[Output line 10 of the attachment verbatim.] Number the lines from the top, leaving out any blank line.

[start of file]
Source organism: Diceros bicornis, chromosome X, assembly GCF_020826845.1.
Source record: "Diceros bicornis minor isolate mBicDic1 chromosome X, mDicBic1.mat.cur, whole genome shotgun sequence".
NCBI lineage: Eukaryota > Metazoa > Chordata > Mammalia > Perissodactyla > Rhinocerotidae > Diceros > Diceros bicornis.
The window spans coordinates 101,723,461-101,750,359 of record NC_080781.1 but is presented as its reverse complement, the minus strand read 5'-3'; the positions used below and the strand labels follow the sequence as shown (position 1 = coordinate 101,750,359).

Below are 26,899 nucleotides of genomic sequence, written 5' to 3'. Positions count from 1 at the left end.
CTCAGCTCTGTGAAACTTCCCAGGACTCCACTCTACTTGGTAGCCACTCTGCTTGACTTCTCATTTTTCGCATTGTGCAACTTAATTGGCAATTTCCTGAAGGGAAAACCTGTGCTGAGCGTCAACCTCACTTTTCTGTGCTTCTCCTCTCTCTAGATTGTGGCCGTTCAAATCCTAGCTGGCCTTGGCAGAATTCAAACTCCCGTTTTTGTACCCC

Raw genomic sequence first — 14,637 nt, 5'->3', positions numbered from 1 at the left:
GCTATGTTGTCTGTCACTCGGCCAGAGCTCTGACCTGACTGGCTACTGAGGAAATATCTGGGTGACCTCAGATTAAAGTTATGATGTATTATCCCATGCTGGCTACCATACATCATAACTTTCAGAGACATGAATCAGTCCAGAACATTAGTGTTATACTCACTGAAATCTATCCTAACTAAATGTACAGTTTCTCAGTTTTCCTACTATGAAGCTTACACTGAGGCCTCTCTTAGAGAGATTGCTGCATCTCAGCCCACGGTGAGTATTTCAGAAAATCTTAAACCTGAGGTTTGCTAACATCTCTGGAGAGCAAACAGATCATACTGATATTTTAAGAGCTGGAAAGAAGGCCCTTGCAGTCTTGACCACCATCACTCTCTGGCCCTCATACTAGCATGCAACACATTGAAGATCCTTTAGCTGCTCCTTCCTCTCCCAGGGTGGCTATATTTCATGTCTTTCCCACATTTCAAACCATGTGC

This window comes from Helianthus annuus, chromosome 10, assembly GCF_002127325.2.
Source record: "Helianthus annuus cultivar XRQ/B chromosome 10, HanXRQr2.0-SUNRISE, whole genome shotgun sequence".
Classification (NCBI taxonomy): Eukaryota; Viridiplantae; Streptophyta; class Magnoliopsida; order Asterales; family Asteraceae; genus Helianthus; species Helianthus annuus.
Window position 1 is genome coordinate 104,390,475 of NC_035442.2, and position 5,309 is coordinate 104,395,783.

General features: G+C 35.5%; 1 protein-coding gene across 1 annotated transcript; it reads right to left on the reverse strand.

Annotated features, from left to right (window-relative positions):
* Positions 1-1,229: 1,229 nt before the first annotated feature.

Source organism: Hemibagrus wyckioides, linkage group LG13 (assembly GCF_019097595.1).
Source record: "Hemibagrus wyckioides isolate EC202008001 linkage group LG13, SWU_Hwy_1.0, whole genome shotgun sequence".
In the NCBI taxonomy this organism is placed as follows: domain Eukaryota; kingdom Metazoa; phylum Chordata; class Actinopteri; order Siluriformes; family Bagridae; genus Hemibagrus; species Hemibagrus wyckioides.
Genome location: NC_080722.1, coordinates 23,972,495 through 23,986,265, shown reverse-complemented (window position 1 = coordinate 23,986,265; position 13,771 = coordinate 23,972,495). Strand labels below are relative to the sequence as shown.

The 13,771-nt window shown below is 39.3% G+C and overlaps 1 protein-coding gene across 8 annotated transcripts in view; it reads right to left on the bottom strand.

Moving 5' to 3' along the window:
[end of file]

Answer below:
Source record: "Helianthus annuus cultivar XRQ/B chromosome 10, HanXRQr2.0-SUNRISE, whole genome shotgun sequence".